Definitely Dead and All Together Dead: Sookie Stackhouse Novels

Charlaine Harris, 2006, 2007
Books 6 and 7 in a series of 10

Genre: I have seen these books filed under science fiction in bookstores, but they are definitely more a mixture of romance and mystery. And more romance than anything. In terms of romance subgenres—maybe contemporary paranormal romance is best. The major plot elements center around whichever macho hunk Sookie is dating or fantasizing about, whether it is vampire Bill, vampire Eric, werewolf Alcide, or weretiger Quinn. Sexual chemistry blossoms, traditional dating rituals begin (dinner, dancing), passionate kissing ensues, and one traditional sex scene is the eventual reward. In the meantime, Sookie becomes more enmeshed in the culture and politics of the supernatural world and generally her spunk and telepathic insights save the day for humans and supes alike.

Historical events: These two books were written pre-Katrina and post-Katrina, respectively, and the hurricane figures its way into both, since Sophie Ann, the teen vamp queen of Louisiana, has her headquarters in New Orleans. I like to see what writers choose to do when a historical event occurs while their series is in full swing. Here, Harris simply folds it into her plot—an evacuee witch lives with Sookie for a while, Sophie Ann gets a lot of sympathy for the damage to her mansion, and Alabama’s vampires are all but decimated by the storm.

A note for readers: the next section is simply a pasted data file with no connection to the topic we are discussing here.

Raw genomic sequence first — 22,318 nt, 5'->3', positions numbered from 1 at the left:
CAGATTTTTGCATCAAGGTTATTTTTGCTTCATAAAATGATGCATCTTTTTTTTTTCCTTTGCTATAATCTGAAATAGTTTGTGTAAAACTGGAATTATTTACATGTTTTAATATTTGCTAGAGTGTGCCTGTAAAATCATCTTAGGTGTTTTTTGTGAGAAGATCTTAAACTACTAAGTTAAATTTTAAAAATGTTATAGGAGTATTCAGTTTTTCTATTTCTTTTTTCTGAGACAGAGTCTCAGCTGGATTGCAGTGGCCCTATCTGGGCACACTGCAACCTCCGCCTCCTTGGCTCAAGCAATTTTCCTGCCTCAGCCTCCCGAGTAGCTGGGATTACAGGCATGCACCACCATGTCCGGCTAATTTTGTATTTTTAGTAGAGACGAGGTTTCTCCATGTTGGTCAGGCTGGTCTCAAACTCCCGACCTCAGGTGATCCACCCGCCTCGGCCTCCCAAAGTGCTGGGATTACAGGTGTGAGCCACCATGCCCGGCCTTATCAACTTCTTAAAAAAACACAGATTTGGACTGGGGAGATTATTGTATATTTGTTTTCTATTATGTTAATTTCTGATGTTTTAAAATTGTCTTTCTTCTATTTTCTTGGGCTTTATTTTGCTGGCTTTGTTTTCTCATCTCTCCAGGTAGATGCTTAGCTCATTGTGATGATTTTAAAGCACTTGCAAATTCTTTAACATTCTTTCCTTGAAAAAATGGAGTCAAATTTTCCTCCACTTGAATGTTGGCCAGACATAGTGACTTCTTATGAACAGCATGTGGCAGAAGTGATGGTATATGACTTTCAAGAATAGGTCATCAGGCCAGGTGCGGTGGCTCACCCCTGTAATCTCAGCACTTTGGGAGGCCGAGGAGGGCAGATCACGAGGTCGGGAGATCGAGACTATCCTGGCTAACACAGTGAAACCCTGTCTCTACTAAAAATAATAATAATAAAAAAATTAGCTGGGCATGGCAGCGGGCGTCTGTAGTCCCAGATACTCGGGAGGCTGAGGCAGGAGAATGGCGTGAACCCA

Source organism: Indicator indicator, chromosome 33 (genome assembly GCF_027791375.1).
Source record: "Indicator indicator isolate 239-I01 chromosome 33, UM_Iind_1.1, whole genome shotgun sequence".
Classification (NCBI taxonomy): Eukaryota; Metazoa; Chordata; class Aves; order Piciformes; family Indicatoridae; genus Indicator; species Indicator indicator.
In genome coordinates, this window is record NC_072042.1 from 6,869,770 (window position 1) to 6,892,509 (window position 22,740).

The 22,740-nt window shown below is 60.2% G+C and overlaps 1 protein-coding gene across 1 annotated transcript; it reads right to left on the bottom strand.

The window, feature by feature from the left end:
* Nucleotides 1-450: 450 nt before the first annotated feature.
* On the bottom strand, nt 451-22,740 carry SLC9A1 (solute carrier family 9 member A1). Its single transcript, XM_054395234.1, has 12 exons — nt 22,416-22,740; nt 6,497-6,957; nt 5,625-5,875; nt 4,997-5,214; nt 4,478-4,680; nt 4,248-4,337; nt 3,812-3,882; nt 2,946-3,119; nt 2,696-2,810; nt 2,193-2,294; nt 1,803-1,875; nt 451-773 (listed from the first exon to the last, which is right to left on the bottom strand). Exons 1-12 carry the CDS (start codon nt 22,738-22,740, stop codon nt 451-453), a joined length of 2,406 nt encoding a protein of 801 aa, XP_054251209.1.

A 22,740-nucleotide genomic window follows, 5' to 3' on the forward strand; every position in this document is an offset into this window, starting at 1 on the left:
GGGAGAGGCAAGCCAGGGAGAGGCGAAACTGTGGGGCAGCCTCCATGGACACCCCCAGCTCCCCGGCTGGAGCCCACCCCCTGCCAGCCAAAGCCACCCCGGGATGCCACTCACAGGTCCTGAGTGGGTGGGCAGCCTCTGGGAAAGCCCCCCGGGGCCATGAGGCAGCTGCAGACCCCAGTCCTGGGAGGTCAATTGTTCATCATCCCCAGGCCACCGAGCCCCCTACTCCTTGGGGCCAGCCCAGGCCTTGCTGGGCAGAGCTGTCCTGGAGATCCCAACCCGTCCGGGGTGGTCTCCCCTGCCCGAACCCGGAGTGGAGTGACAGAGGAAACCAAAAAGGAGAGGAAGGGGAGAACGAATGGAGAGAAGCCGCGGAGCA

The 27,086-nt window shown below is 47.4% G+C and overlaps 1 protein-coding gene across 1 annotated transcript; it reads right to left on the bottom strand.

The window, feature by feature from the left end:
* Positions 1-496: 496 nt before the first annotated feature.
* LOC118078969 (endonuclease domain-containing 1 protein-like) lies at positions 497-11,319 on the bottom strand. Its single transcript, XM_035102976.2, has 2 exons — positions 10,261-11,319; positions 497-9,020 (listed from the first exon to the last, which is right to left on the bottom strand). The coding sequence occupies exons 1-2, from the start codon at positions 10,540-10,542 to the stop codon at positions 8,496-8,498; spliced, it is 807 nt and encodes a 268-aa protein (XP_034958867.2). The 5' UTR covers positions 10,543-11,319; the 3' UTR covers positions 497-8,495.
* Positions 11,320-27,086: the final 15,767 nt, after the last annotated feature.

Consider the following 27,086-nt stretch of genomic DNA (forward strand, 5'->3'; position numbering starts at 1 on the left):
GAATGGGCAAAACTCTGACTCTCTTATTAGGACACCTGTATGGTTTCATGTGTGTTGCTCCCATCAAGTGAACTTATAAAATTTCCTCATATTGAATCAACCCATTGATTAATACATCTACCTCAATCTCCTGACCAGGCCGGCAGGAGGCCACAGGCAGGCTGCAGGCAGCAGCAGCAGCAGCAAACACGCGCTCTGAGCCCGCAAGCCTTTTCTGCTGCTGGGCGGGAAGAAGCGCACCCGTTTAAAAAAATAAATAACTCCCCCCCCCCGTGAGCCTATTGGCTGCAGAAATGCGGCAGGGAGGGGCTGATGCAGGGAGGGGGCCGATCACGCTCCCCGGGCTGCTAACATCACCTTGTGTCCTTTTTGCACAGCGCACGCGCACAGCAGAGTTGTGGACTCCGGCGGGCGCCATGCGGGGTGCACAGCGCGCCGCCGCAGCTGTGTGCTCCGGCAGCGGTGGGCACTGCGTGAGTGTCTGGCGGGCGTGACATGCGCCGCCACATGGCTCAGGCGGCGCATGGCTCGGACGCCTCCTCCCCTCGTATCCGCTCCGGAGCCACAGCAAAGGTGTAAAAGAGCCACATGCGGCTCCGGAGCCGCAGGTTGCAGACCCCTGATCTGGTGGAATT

Text to TV: I keep thinking about the decisions Alan Ball had to make when adapting this series for television. For an HBO show with an ensemble cast, he had to beef up a bunch of the characters that are flat in the books and give them backstories and pieces of the plot. Though Sookie’s brother Jason, the local cops, Sophie-Ann, and Russell stay pretty much the same from page to screen, Sam, Tara, and Lafayette are fully developed. On the supernatural side, Lorena and Jessica hold our attention and gain our sympathy. Even Arlene and Terry feel fully formed, whereas they are just blips in the books. I love that these folks get more play on TV; I am often tuning in just to see what’s happening with Lafayette (my favorite), Sam, and the Jessica/Hoyt love story. And I adore Terry’s vulnerability as a shell shocked Vietnam vet. A strong ensemble of characters makes the show feel more like a community coming to terms with its supernatural citizens, which I much prefer to the Sookie-centeredness of the books.

I can’t believe it, but: this series is growing on me. I keep going back to the library for more, and I even read these two in Large Print because it was the only format available. The books are entertaining, and I am even beginning to like  Sookie’s mainstream, working class flavor. In the books, this comes out more clearly than on television–she buys her clothes and lingerie at Walmart, religiously uses a Word-A-Day calendar, and goes on a date to see The Producers. Her lack of sophistication is actually kind of endearing, though I tend to prefer the sleek, hard-assed Sookie of the HBO show. (Pam, vampire Eric’s “child,” also prefers pastel twin sets in the series). I also appreciate that there are lots of LGBT (well, LGB) minor characters in the book, since vampires aren’t so picky about the gender of their sexual partners. Harris has created an appealing southern supernatural world.

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